I used to be a baker, and despite the health advantages and the wide range of new food options, one of the things I miss while being on a low carb high fat diet is the time I used to spend baking. Over the years, I developed a number of very useful techniques. Now that I’m eating in a low carb high fat way, most of those techniques involving flour based products aren’t very useful. However, some of my training does come in handy.
One of the treats that I used to be very proud of was my shortbread. This is an incredibly simple recipe, involving only flour, butter, salt, sugar, and maybe a dash of vanilla. (The dash of vanilla of course is not traditional, but it can add a nice touch.)
Of course, on a low carb high fat diet, there is no flour and no sugar. Finding appropriate substitutions for different recipes is always an interesting challenge for me. With shortbread, one of the most obvious substitutions is almond flour. I buy my finely ground almond flour, made from blanched almonds, at the grocery store. It’s actually cheaper to buy it in bulk than it is to get the packaged kind, although I should work just fine for this recipe, as long as flour is very finely ground.
Using almond flour, I don’t have to use quite as much butter as I would like to. Of course I try to push the healthy saturated fat as much as I can on this diet, but when you mix too much butter with the already fatty almond flour, you end up with something a little too runny and messy.
So I use half the butter that I would normally use in my shortbread recipe, and I substitute the granulated sugar sweetener that I used to use with liquid Splenda. The sugar in my original shortbread recipe is usually less than 1/3 of a cup, really only a hint of sweet flavoring. You don’t want your shortbread to be too sweet. And for practical reasons you also don’t want too much sugar because it gives the shortbread a strange crispy consistency. The liquid Splenda I add is such a tiny bit, but it adds exactly the right amount of sleep.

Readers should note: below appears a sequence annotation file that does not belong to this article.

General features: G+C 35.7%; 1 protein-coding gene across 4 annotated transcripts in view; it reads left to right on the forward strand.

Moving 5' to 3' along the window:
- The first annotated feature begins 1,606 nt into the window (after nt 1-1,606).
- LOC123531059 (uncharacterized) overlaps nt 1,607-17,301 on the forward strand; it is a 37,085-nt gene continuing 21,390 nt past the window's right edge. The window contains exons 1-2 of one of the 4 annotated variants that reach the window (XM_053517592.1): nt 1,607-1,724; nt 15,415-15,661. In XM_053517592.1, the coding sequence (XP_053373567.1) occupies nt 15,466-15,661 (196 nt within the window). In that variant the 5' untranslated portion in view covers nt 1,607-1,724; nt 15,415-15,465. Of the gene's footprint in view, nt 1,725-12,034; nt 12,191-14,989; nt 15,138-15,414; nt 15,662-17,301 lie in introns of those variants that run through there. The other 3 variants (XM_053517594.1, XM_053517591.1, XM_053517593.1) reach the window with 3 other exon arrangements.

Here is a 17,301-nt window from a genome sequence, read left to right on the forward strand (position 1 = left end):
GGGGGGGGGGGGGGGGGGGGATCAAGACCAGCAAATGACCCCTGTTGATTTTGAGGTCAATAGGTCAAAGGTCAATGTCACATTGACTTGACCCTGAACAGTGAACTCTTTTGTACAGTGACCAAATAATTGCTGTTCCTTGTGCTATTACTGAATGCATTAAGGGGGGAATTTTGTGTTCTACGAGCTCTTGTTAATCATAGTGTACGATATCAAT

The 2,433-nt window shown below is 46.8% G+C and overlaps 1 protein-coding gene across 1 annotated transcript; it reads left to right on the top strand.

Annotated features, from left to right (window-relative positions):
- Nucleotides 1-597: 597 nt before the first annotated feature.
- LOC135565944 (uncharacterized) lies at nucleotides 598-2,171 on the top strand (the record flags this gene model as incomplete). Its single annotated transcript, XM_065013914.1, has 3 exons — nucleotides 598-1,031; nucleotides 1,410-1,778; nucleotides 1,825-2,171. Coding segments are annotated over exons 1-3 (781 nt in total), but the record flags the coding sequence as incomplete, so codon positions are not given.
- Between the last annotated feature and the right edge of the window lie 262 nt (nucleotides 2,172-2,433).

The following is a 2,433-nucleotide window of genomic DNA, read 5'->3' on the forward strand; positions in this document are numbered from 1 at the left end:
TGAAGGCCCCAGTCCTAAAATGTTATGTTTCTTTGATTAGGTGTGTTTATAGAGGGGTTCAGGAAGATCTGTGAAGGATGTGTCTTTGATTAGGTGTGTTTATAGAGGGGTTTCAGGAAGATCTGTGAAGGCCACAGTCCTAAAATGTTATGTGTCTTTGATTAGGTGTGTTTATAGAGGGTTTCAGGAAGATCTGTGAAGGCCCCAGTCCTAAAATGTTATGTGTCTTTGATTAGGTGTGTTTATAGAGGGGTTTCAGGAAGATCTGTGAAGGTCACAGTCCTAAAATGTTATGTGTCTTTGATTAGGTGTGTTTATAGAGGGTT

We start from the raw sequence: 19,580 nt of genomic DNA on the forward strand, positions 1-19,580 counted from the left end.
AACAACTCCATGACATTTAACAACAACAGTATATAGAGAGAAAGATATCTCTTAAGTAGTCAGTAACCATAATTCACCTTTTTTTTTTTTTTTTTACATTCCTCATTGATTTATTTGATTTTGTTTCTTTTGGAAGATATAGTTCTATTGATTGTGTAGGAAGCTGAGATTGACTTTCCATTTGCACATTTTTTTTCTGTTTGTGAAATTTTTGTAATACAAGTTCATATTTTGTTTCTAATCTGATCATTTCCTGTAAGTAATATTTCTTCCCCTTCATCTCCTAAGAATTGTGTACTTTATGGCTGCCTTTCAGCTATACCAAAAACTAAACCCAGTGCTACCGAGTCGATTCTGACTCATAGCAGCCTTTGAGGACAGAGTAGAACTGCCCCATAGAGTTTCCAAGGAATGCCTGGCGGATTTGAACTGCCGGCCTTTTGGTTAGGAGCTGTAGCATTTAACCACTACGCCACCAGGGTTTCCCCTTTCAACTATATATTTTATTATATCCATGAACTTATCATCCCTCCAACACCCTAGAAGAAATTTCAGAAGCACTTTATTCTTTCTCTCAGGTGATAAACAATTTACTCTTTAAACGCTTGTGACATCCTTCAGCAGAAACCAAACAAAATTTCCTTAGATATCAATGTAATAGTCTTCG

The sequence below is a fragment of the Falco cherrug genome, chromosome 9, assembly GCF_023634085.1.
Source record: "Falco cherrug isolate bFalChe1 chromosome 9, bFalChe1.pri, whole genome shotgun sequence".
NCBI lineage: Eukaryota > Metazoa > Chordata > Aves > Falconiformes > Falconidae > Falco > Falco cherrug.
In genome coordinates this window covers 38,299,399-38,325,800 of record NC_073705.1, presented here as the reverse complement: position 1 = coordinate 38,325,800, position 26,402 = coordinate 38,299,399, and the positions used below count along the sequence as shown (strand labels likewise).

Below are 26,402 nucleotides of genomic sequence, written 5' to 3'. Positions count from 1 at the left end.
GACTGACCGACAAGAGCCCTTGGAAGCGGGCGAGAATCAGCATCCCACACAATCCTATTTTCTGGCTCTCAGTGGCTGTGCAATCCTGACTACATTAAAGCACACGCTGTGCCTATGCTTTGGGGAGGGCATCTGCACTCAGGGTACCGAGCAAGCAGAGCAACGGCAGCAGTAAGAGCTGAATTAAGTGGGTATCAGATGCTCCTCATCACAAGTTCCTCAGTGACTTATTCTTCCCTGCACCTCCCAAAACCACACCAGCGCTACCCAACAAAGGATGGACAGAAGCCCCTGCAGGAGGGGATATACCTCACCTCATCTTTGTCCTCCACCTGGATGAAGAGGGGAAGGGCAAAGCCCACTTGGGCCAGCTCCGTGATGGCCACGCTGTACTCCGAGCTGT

You start with the almond flour, mix in a half a stick of softened butter, and then a dash of salt, one half teaspoon of vanilla, and 10 drops of liquid Splenda. That’s right, 10 drops. That adds up to a little bit less than a quarter of a teaspoon. If you use more, the sweetness is too cloying.
You mix all the ingredients in a bowl, and then roll the dough out into 12 equal sized balls, which you place on a baking sheet, and bake at 300 degrees for 5 minutes.
After 5 minutes, you take the sheet out of the oven, and using a fork you flatten the balls crosswise, making the balls flat.
Then you put the sheet back in the oven, and bake for about 15 minutes more, until the edges of the cookies are brown, and they’re starting to crisp up.
Because of the almond flour, these cookies won’t really be crisp in till they cooled, and then they only stay crisp for about a day or two. (Not that they’re going to last longer than a day or two.)
Low Carb High Fat Almond Shortbread Cookies
1 cup almond flour
1/2 stick or 2 ounces of butter
10 drops or 1 quarter teaspoon liquid Splenda
A dash of salt
1/2 teaspoon vanilla (optional)
1. Heat the oven to 300 degrees
2. Soften the butter to room temperature